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TechFreedom Panel Criticizes Search Engine Bias Claims

WASHINGTON, June 15, 2011 – TechFreedom, a Washington, D.C.-based think tank, assembled a panel of law professors gathered at the Capitol on Tuesday to discuss search engine bias and recent antitrust cases involving Google.

The recently-established conservative policy group moved the event to the Capitol building to make it more accessible for Senate staffers and private businessmen to attend.

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WASHINGTON, June 15, 2011 – TechFreedom, a Washington, D.C.-based think tank, assembled a panel of law professors gathered at the Capitol on Tuesday to discuss search engine bias and recent antitrust cases involving Google.

The recently-established conservative policy group moved the event to the Capitol building to make it more accessible for Senate staffers and private businessmen to attend.

Each of the members of the panel came out largely against heavy antitrust regulation of search engines, particularly Google, due to their skepticism of whether fears of search engine bias were warranted. Search engine bias is when a search engine company promotes certain content over other content at the expense of competition.

“Google is a source of a significant amount of traffic, but it is possible for new sites to be discovered and to turn into very large things whether Google promotes them or not,” said panelist James Grimmelman, a professor at New York Law School.

Not everyone in attendance agreed with the panel.

“Just because we don’t know exactly what the remedy should be doesn’t mean we shouldn’t be investigating allegations and concerns,” said a Senate aide in attendance. “The remedy is what you decide once you know what the problem is.”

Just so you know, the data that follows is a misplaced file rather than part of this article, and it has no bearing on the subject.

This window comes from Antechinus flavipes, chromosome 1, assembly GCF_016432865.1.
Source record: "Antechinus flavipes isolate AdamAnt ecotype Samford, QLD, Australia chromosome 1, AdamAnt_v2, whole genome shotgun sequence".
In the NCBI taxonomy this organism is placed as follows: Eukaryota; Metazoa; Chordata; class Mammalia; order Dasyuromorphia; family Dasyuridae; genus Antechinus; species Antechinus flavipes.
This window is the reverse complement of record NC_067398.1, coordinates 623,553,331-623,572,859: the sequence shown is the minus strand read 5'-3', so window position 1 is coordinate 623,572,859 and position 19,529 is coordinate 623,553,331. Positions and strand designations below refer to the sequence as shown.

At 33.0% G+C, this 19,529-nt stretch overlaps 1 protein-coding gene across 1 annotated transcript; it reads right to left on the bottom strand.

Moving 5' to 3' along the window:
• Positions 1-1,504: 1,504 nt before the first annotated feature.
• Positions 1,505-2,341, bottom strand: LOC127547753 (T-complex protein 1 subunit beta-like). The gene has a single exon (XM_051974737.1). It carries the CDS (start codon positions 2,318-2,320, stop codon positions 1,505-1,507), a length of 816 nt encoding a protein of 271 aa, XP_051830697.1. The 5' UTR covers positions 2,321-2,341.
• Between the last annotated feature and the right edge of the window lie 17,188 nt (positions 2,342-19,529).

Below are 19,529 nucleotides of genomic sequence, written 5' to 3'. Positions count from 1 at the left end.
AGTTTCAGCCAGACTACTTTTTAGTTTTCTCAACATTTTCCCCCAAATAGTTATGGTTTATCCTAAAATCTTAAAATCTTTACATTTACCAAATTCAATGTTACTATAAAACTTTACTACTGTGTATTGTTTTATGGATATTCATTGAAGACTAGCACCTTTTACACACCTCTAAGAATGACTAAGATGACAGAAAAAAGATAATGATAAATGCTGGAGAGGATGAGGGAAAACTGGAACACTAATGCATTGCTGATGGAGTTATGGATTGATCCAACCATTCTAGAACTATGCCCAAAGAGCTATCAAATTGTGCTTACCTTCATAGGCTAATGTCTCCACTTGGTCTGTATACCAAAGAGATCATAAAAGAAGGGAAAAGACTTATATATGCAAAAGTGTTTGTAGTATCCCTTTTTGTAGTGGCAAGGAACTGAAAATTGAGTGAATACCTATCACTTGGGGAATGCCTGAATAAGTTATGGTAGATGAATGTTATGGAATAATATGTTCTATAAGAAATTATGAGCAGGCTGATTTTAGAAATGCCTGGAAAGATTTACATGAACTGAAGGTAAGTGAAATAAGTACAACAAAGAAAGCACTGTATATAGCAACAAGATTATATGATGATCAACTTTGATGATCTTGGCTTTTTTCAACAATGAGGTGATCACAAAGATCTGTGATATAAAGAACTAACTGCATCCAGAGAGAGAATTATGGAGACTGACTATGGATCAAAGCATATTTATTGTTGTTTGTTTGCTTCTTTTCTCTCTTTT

Scott Cleland, author of Search & Destroy: Why You Can’t Trust Google, Inc., did not feel that the panel represented a full spectrum of ideas surrounding the subject.

“By focusing the panel exclusively on a straw man remedy argument, which Google obviously feels most comfortable discussing because it puts them in the role of the victim and not the alleged antitrust offender, “ said Cleland. “The panel discussion thus started and stayed biased in favor of Google.”

Josh Peterson is a DC-based journalist with a professional writing portfolio that includes work on US foreign policy and international affairs, telecom policy and cyber security, religion, arts, and music. He is currently a journalism intern at The National Journalism Center in Washington, D.C. and a former tech and social media intern at The Allan P. Kirby, Jr. Center for Constitutional Studies & Citizenship. Peterson received his Bachelor of Arts in philosophy and religion with a minor concentration in music from Hillsdale College in 2008. When he is not writing, Peterson lives a double life as a web designer, social media strategist, photographer, musician and mixed martial artist.

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WASHINGTON, June 15, 2011 – TechFreedom, a Washington, D.C.-based think tank, assembled a panel of law professors gathered at the Capitol on Tuesday to discuss search engine bias and recent antitrust cases involving Google.

The recently-established conservative policy group moved the event to the Capitol building to make it more accessible for Senate staffers and private businessmen to attend.

Each of the members of the panel came out largely against heavy antitrust regulation of search engines, particularly Google, due to their skepticism of whether fears of search engine bias were warranted. Search engine bias is when a search engine company promotes certain content over other content at the expense of competition.

“Google is a source of a significant amount of traffic, but it is possible for new sites to be discovered and to turn into very large things whether Google promotes them or not,” said panelist James Grimmelman, a professor at New York Law School.

Not everyone in attendance agreed with the panel.

“Just because we don’t know exactly what the remedy should be doesn’t mean we shouldn’t be investigating allegations and concerns,” said a Senate aide in attendance. “The remedy is what you decide once you know what the problem is.”